Today’s best active noise-cancelling (ANC) headphones easily run $350 or more. You can pick up Mixcder’s E7 on Amazon for $59.99. Is this budget-priced, wireless ANC headphone a Bose or Sony killer? Not by a long shot. Nevertheless, Mixcder’s E7 headphones will deliver basic active noise cancellation and solid sound to the budget-conscious consumer.
Mixcder’s E7 headphone packs a very good feature set for they money. You’ll find a 400mAh rechargeable lithium battery that will deliver somewhere in the neighborhood of 20 hours when using the headphones in wireless mode. That rating drops down slightly to 18 hours if you turn on ANC. If you use the headphones wired with only ANC activated, you’ll get a whopping 40 hours from a single charge. Recharging the headphones takes about two hours and is easy with a standard Micro-USB cable. They weigh a modest 272 grams (about 9.6 ounces).
The headphones feature a 40mm driver and present an impedance of 32 ohms. Driving them with any smart device will be easy.
The E7 support Bluetooth 4.0 and have a solid wirelless range. As with any Bluetooth headphone, you’ll see a 33-foot range on paper, but real-world range depends on any walls, doors, or interference between your headphones and your wireless audio source.
You won’t find advanced audio codecs like aptX, AAC, or high-res codecs like aptX HD or LDAC here, but that’s not surprising given the price tag.
What’s in the package
The Mixcder E7’s come packed with a slick hard case, a 3.5mm cable for wired use, and a Micro-USB charger. It’s a solid accessory bundle for the price.
The headphones’ ear cups turn flat, but the headphones themselves don’t fold like our top category picks, the Sony WH-1000XM2, M3, and Bose QC35. They are a bit bulky for frequent road warriors. I found it more practical to slip them folded into my backpack without the carrying case.
I liked the Mixcder’s look and styling. But delivering any headphone for less than $60 involves some tough choices and compromises. I feel as though Mixcder’s designers did a good job with their balancing act. The headband and ear cups are wrapped in an imitation leather. The quality is good, but you’ll never mistake it for the real thing.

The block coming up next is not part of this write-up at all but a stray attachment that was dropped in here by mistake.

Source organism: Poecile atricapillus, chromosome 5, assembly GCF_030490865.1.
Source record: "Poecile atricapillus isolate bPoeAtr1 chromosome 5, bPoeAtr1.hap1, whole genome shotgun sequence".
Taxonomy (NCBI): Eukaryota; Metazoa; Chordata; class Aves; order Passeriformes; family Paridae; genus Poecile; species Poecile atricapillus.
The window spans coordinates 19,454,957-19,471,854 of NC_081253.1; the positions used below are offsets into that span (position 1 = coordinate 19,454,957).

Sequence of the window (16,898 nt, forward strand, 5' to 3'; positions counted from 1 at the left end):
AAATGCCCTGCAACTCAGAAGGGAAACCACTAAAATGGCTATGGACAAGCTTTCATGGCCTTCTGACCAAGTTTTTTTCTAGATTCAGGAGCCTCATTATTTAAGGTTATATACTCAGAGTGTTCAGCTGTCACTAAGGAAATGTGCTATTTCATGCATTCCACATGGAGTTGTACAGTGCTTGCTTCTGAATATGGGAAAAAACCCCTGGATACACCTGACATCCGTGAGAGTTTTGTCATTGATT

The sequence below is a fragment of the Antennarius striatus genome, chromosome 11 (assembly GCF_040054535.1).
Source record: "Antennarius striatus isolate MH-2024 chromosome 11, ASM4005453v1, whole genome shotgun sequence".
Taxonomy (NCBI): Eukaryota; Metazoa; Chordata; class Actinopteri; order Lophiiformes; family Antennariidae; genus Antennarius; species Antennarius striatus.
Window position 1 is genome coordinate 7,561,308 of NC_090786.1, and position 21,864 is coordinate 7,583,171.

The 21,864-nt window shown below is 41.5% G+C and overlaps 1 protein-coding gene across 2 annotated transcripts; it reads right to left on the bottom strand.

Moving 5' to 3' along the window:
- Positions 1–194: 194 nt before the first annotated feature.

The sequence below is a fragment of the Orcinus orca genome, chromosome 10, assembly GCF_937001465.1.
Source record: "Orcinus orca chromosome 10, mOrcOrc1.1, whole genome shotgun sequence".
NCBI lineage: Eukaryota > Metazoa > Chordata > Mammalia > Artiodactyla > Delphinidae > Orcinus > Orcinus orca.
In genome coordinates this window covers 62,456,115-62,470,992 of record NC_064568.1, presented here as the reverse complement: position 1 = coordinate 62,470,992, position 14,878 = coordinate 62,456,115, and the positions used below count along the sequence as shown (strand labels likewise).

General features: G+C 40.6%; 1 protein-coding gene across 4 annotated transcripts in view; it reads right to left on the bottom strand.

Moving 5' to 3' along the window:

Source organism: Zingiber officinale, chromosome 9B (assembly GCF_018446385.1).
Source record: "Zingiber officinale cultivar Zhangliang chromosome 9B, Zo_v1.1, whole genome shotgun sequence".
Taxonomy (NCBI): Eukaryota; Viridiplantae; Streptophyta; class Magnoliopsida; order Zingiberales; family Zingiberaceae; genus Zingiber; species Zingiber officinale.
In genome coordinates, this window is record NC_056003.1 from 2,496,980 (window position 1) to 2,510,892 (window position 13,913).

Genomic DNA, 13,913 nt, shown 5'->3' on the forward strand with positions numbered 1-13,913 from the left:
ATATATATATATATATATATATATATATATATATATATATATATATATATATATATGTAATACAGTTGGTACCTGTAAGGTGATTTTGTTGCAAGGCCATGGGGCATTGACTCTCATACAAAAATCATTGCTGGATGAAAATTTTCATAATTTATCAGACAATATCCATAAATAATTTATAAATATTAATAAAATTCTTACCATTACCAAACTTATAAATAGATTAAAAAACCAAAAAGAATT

The silver arms shine like they are made of metal; but upon closer inspection you’ll note that they are plastic like the rest of the headphone. Some budget headphones make the click-stop portion of the headband out of plastic as well. Not here. I was pleasantly surprised to see metal supported with a plastic click-stop mechanism. Once again, a smart trade-off.
The pivoting and rotating ear cups make the E7 comfortable to wear; though I’m not sure how they will fare on hot, summer days. My hunch is they’ll be prone to inducing some sweat.
I was impressed with the Mixcder E7’s ergonomics. All essential controls fell naturally with the contour of my hands. Those with physical challenges to either hand will want to take note that controls fell perfectly at my middle when reaching across to the opposing ear cup. I liked the attention to that detail.
The left ear cup has power for ANC and a 3.5mm receptacle for wired mode. The right ear cup features the main power for wireless use, volume, and a Micro-USB port for charging. The power button does double duty as a play/pause toggle. Press it once for play/pause or depress it for several seconds to turn the headphones off.
I applaud the fact that ANC worked independently of the headphone’s main power. That’s not always the case with ANC headphones. There are some times where you just want ANC while using your headphone in wired mode.
I tried the headphones with calls, voice dictation, and Siri. The performance was average, meaning that the headphone worked as advertised, but had trouble with higher noise environments.